London is creating 39% of new IT roles in the UK, despite accounting for just 12% of the UK population, research by IT staffing company ReThink Recruitment has found.
"The regional imbalance in demand for IT skills is a consequence of two of the heaviest users of IT - financial services and central government - being concentrated in London. Some 20% of the total workforce in London is involved in financial services," says Michael Bennett, director at ReThink.
And this figure is likely to rise, says John Whiting, UK managing director of Harvey Nash's IT recruitment division.
He points to the leap in annual inward investment in London from £38bn to £52bn over the past two years, and a study by PricewaterhouseCoopers which predicts that London will become the world's fourth largest city economy by 2020, up from sixth.
"London is seen globally as a good place to do business. A lot of business that was previously transacted in New York is now being transacted in London because it is regarded as a more benign regulatory environment post-Enron.
"There is also a residual feelgood factor from London winning the 2012 Olympics, in terms of investment in infrastructure such as transport. That makes a difference when organisations are deciding where to transact a chunk of their business," says Whiting.
Aidan Anglin, managing director of IT recruitment services at Spring Technology, says, "The war for IT talent is heating up, especially in financial services, where the sector is seeing technology as a key differentiator. There is lots of integration work going on because there are so many mergers and acquisitions taking place, so those skills are also heavily in demand."
Recruitment activity is still strong in the public sector, but it has slowed now that many projects begun over the past few years as a result of government initiatives are fully staffed, says Simon Church, business development director at ReThink.
As a result, the gap between public and private sector pay rates is widening again, says Anglin.
In addition, consultancies in London are recruiting heavily. "[Recruitment is] driven by the changes their clients are going through and they are looking to hire leading-edge talent that other organisations also wanted, so they are prepared to pay a premium," says Whiting.
The kinds of roles that London-based organisations are recruiting for are also changing. Demand for more junior roles is shrinking in London, says Church, with helpdesk, support and even some development roles being taken offshore.
It is in the front and middle offices that financial services companies are recruiting heavily, as they create - and frequently update - bespoke systems to support complex transactions in areas such as credit derivatives, asset-backed securities and interest rate swaps.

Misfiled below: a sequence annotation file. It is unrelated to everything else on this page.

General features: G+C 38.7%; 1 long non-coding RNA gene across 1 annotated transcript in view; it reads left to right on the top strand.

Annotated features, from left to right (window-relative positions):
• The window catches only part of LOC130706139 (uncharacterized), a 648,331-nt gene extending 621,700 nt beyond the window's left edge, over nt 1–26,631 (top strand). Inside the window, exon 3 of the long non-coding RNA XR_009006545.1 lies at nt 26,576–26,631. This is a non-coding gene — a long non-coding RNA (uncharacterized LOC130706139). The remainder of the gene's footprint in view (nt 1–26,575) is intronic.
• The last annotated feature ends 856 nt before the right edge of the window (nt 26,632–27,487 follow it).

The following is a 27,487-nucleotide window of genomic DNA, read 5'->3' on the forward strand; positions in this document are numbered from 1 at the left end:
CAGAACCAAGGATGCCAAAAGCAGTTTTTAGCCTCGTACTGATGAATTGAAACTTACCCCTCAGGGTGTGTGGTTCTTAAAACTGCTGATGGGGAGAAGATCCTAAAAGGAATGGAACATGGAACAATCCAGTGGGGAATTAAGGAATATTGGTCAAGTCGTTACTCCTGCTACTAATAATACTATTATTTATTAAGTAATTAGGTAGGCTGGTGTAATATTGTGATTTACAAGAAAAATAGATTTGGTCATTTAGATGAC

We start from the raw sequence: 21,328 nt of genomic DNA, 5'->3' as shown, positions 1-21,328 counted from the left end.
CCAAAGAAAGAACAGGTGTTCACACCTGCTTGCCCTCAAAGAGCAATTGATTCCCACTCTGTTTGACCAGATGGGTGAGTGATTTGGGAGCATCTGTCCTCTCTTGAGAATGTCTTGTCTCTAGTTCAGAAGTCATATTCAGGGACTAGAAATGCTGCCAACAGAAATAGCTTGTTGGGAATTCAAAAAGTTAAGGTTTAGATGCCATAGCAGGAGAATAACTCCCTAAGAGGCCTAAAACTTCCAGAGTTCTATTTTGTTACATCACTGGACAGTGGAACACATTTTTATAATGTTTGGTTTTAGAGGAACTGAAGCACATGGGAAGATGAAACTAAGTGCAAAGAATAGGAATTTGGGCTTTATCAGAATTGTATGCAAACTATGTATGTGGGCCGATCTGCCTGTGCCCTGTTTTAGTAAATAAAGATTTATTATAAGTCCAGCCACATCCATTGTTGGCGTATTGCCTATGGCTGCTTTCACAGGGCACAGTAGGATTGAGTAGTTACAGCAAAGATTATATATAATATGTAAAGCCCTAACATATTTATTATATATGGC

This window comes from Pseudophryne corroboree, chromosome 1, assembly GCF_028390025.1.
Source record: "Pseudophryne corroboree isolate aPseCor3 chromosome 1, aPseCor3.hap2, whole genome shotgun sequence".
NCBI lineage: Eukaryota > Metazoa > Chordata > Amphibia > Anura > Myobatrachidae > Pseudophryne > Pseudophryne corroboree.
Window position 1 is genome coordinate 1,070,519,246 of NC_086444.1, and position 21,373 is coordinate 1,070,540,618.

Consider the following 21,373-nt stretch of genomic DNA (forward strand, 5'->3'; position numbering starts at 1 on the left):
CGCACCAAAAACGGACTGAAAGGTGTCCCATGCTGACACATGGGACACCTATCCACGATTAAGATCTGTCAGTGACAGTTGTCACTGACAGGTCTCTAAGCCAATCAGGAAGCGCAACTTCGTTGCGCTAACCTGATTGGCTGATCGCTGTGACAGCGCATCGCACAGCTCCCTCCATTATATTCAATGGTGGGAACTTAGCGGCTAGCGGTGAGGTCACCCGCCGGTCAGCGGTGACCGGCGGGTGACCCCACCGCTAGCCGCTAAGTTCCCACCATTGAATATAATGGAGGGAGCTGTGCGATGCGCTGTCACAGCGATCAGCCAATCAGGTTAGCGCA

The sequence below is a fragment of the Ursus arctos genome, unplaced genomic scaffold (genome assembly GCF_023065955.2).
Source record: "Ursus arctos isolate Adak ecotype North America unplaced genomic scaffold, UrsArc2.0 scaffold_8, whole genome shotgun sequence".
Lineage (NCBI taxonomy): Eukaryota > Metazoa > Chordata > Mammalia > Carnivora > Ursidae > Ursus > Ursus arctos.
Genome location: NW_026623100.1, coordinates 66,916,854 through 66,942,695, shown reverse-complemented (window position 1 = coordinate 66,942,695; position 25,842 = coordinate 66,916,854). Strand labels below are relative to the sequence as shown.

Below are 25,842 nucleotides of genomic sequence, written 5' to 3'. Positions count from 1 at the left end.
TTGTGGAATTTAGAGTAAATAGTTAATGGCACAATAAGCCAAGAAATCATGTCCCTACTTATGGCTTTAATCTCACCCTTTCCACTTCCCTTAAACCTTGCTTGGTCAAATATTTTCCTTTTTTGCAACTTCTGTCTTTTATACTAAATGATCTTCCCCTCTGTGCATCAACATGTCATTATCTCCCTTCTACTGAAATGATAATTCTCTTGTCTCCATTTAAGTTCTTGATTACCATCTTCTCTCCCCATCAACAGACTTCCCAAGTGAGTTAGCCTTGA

Financial services companies, in particular, do not just want technical skills but business understanding, says Anglin.
"Even at the code-cutting stage, they want people with some understanding of how it all fits together. They are also asking for a broader range of skills than they have done in the past.
"For example, they want people with both C# and database skills, not just one or the other," he says.
Whiting agrees. "It is not about technology but how to use it to change the way they are doing business. The skill sets they are looking for are project directors and project managers, architects for specific technologies and enterprise-wide developments, and people who have skills in managing relationships with the business," he says,
In terms of technologies, Anglin sees heavy demand for database skills for trading applications, and C#, .net and modelling languages such as XML for front-office applications.
"Java remains popular, but growth in demand is no longer exponential," Anglin says.
Expertise in testing tools and J2EE is also being sought, Whiting says.
What is clear is that it is a candidates' market at the moment. Good quality candidates typically have two to five offers on the go at any one time, says Steven John, a team leader in the London office of IT recruitment firm GCS.
As a consequence, recruiters have had to up their game and shorten the recruitment process.
"They will now get first and second interviews done in one or two days, and they understand that they need to show candidates they are interested in them within 24 to 48 hours, otherwise candidates will look elsewhere for an employer that makes them feel valued.
"One of the most precious commodities in London is time, and if someone is going to travel one and a half hours to work and give their all to a company, they want to feel the company will give something back to them," says John.
It is now rare to close a recruitment assignment where the actual salary offered is not higher than the employer's original offering, says Whiting.
The shortage of candidates is also forcing the financial services sector to cast its net much wider than in the past, says John.
"Three or four years ago, the main gripe from people outside the financial services sector was that they were in a Catch 22 situation of not being able to get into it because they lacked experience. Now financial services companies are becoming more flexible about their prerequisites," he says.
Anglin agrees. "Companies are less concerned about hiring exact skill sets for permanent roles and more interested in recruiting adaptable people who can be trained and developed as technology and projects evolve," he says.